Papers and Twitter: When all you have is a hammer ...
Everything is a nail, is how the old saying goes. That pretty much sums up a lot of what I still see in newsrooms.
The hammer here is the hard-to-shed orientation that news is still something to be "produced" and "delivered" as mostly a one-way affair, instead of being a conversation. That's probably understandable; organizations really aren't all that good at conversations. They're not set up for it. Conversations are a granular things, and organizations are all about homogenization.
Which is why watching what many news organizations have done with Twitter has annoyed but not surprised me. They've created another dumping ground for shovelware.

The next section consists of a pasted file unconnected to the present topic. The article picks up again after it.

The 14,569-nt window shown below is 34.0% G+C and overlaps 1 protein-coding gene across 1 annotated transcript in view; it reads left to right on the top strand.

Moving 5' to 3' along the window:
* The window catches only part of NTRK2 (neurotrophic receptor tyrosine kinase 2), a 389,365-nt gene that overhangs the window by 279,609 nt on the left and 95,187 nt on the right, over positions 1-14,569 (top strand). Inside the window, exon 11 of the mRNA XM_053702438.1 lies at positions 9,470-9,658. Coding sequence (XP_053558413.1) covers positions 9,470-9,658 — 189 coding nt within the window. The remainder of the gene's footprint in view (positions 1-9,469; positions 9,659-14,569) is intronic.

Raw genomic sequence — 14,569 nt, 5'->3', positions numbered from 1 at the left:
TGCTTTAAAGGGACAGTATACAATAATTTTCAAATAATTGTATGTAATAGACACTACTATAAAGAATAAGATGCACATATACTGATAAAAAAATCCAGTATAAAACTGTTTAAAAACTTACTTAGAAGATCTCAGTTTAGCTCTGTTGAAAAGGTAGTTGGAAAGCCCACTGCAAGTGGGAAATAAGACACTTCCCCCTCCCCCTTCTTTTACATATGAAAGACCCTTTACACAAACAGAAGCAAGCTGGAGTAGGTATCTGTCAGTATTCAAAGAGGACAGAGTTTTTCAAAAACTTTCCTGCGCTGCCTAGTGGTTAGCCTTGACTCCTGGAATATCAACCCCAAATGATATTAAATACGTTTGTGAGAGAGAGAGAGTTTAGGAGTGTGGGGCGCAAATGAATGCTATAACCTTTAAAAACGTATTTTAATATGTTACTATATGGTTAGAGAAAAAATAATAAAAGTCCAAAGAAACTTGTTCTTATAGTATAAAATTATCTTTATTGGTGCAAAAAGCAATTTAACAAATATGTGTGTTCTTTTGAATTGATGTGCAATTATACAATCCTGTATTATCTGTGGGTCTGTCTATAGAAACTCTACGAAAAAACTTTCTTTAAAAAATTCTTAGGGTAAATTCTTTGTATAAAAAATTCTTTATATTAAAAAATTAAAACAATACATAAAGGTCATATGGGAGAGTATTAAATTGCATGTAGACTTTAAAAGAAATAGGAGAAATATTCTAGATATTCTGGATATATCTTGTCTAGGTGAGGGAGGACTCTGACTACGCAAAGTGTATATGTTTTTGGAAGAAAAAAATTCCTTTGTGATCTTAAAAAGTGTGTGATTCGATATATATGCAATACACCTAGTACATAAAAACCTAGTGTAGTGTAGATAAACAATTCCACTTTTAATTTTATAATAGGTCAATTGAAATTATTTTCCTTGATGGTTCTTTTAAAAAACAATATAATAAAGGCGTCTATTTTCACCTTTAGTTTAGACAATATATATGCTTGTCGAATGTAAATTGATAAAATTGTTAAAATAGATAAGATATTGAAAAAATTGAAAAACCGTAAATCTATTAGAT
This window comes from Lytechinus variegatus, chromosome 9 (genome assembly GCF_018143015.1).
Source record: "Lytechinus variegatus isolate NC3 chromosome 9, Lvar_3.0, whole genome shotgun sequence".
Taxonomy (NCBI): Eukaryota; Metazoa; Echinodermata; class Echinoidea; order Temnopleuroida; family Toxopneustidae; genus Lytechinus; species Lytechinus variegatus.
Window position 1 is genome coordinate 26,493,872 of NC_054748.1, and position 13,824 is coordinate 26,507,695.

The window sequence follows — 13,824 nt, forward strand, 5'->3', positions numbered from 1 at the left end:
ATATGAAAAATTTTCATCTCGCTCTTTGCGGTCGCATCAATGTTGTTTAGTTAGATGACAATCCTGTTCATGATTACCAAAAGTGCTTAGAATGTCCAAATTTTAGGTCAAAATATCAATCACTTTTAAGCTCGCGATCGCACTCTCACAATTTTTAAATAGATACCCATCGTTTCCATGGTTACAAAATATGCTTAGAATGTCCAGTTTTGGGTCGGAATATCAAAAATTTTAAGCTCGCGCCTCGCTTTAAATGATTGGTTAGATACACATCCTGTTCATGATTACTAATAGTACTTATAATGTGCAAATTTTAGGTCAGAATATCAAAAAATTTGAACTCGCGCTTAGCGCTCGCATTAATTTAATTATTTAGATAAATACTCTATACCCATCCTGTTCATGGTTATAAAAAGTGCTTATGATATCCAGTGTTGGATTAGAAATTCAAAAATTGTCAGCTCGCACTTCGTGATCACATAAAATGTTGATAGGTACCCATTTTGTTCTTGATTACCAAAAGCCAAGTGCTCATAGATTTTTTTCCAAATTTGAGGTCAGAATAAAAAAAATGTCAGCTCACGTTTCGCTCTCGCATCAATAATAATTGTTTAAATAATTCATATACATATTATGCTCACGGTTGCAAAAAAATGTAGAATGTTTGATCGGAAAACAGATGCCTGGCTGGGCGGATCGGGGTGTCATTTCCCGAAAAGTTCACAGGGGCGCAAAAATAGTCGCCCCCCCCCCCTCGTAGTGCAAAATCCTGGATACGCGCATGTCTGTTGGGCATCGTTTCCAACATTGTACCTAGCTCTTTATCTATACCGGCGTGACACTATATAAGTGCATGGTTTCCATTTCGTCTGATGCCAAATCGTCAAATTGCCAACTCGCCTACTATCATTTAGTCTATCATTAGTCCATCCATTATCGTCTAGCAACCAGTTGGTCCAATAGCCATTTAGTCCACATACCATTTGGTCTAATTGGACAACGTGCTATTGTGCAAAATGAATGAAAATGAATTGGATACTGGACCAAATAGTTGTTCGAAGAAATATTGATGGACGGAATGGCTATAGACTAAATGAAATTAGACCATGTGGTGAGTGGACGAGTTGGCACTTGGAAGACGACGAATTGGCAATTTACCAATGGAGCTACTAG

Having not learned from earlier escapades online (and still doing the shovelware thing on their Web sites in way too many cases), too many news organizations have turned their Twitter feeds also into a shovelware wasteland. The feeds stick out like a sore, one-way thumb on a two-way medium.
And now someone has called them on it. At the Future of Journalism conference in Britain, researchers said they found that "although 91% had Twitter accounts, only two thirds of those studied actually tweeted and that 98.5% of the hyperlinks tweeted, simply pointed to existing website content."
One of the researchers, Marcus Messner, said: "We found that more attention needs to be paid to community building. It needs to go beyond shovelware. "
Having said that -- and having bashed The (Columbia, S.C.) State around recently for not getting it in one area online -- let me now say that this is one thing that newsroom does right. The State's Twitter feed is clearly produced by human, not machine. It's readable, it reacts and it's generally got the idea.
More newsrooms could follow that lead.